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Biewen: Why was the U.S. withdrawing from South Korea in 1949?
Stueck: Well of course the United States had maintained an occupation of South Korea from 1945 to '48, and then in 1947 it had gone to the United Nations, the general assembly, because the Soviet Union had a veto in the Security Council, and it had pushed through a resolution providing for national elections in Korea. And the Soviet Union refused to permit U.N. inspectors in there to supervise the elections, that is, in North Korea. So the United States got the United Nations to approve elections in the South alone and that led in the summer of 1948 to the creation of an independent South Korea, the Republic of Korea, which was clearly an American / U.N. creation. And of course that fact was crucial in understanding why the United States reacted as it did in June of 1950 when North Korea attacked. This was an attack on a government that was recognized and supported and had in effect been created by the United States and the United Nations.
Biewen: Could you talk about - as we got into 1948-49, some of the things that were raising concern about international Communism. And I don't know when the term Red Scare came into usage.
Stueck: I'm not sure when Red Scare was coined either, although there had been a Red Scare after World War I as well.
But after [World War II], the United States and the Soviet Union emerged as clearly the strongest powers on earth, and American leadership was extraordinarily sensitive to what had happened during the 1930s and the American government's role in its happening - or perhaps I should say its lack of role. That is to say, had the aggressors of the 1930s - Japan, Italy, Germany - been stopped or resisted at an earlier point, in the early- and mid-30s, the conventional wisdom was after the war that World War II could have been prevented altogether.
So the conventional wisdom after World War II was that the United States must take a more active role and that wherever aggression might appear it must be nipped in the bud, it must be resisted up front, or else it would simply continue and get worse and worse and worse. And that particular idea is one that has survived right to the present day. It was prominent in the older George Bush's war against Iraq and has been used in the current situation as well.
So in the aftermath of the war there were a series of cases on the Soviet periphery - in Eastern Europe, in Turkey, in Iran - where it appeared that the Soviet Union was taking aggressive action. And the United States was determined to stand up to the Soviet Union - not so much in Eastern Europe…. On the other hand, Soviet pressures against Turkey and Iran were resisted in 1946, and the first Cold War crises, really, were in early and mid-1946 over those two areas and Soviet pressures in northern Turkey and northern Iran. Then in 1947 and 1948, the U.S. first took strong action to repulse a Communist effort to take control of the government in Greece, an effort the American government felt was being supported by the Soviet Union. And then with the Marshall Plan, the United States offered massive assistance to Western Europe in order to rebuild those economies in an effort to prevent the spread of Communism to Western Europe, perhaps by peaceful means.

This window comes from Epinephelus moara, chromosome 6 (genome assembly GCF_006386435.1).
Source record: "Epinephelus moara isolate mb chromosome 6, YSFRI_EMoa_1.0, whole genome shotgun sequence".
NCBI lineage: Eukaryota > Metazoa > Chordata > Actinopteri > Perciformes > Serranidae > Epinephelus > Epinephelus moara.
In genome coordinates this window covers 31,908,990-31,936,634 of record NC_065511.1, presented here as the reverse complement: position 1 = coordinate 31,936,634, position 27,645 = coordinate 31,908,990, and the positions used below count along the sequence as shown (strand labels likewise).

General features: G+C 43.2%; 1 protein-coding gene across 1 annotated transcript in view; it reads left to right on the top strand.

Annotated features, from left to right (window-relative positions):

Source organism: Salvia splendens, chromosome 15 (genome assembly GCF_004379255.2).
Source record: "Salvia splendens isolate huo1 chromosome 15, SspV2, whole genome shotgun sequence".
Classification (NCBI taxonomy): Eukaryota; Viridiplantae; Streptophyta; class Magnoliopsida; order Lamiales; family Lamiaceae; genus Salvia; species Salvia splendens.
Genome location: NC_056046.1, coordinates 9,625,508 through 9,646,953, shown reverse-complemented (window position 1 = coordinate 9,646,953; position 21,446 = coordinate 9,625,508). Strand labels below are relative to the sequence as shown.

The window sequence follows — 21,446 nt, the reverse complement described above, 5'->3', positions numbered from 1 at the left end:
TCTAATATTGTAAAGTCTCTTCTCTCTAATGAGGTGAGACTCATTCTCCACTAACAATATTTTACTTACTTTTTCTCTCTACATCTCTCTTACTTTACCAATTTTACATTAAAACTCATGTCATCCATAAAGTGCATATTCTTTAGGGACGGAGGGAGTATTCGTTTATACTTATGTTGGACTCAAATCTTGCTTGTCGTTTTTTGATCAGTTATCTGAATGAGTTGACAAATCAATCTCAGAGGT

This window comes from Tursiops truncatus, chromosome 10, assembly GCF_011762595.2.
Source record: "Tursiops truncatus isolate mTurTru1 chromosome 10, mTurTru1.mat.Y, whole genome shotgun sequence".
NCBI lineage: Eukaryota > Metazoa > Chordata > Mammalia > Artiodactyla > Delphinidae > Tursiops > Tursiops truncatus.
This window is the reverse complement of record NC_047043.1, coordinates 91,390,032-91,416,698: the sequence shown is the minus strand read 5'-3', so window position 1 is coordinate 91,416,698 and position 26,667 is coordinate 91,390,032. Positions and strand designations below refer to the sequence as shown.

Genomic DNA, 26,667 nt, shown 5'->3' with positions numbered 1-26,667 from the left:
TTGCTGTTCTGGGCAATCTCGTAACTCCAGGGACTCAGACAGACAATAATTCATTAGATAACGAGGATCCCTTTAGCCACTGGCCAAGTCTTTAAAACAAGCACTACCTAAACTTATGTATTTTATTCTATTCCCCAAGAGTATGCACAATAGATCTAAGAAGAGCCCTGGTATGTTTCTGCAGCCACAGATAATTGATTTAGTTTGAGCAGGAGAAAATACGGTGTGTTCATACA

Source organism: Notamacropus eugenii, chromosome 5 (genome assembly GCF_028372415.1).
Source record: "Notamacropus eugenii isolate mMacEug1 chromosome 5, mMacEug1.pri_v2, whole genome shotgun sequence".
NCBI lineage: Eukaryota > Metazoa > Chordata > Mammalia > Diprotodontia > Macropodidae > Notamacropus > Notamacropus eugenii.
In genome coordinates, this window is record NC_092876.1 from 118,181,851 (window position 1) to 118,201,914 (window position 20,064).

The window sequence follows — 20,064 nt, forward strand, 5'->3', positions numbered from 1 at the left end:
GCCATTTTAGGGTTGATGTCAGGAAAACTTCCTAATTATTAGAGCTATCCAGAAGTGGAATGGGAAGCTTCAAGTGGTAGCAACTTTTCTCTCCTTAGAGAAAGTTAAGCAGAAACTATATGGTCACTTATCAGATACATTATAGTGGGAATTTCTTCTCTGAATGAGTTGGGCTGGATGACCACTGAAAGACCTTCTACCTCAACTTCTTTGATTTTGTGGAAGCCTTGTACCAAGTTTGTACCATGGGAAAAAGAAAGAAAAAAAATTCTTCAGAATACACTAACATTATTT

And then in 1949 the United States took the lead in forming the NATO Alliance, the North Atlantic Treaty Organization, which in essence guaranteed Western Europe against aggression, whether it be from Germany or from the Soviet Union.
But it wasn't until the Soviets exploded an atomic bomb in August of 1949 that the American government became really heavily concerned that Soviet military action beyond its boundaries might be in the works in a foreseeable period of time, over say a 5-year period of time. The idea that developed in the administration over the months of late 1949 and early 1950 was that now that the Soviet Union had an atomic weapon, it was likely to build up a stockpile and it was likely to build up a delivery capability that would enable it to strike the United States directly. And that once this happened, the Soviet Union might become a good deal more aggressive on its periphery, because it would calculate that it could use its advantage in conventional forces to overrun areas on its periphery and the United States would choose not to resist because the Soviet Union would launch a direct attack on the United States.
So in the spring of 1950 the idea became prevalent within the administration that the United States really needed to develop not only its nuclear strength to a greater extent than it had, but also its conventional strength - especially in Europe.
Unfortunately, in the political situation at home, it was not possible to build a broad coalition behind a great increase in defense spending. Congress was deeply divided on defense spending. Truman himself had a domestic agenda that involved new expenditures. There was strong sentiment against raising taxes. This was also a time when people took balancing budgets very seriously, including President Truman. And therefore there was no significant initiative from the administration in Congress to increase defense spending prior to the Korea War.
Well, the outbreak of war in Korea changed all that. And we see in the summer and the fall the Congress passing substantial supplementary defense spending bills, and then especially after China intervenes in the war in late 1950, which continues the war for over two more years, we see those increases as being consolidated into what amounts to a kind of permanent semi-mobilization of American armed forces.
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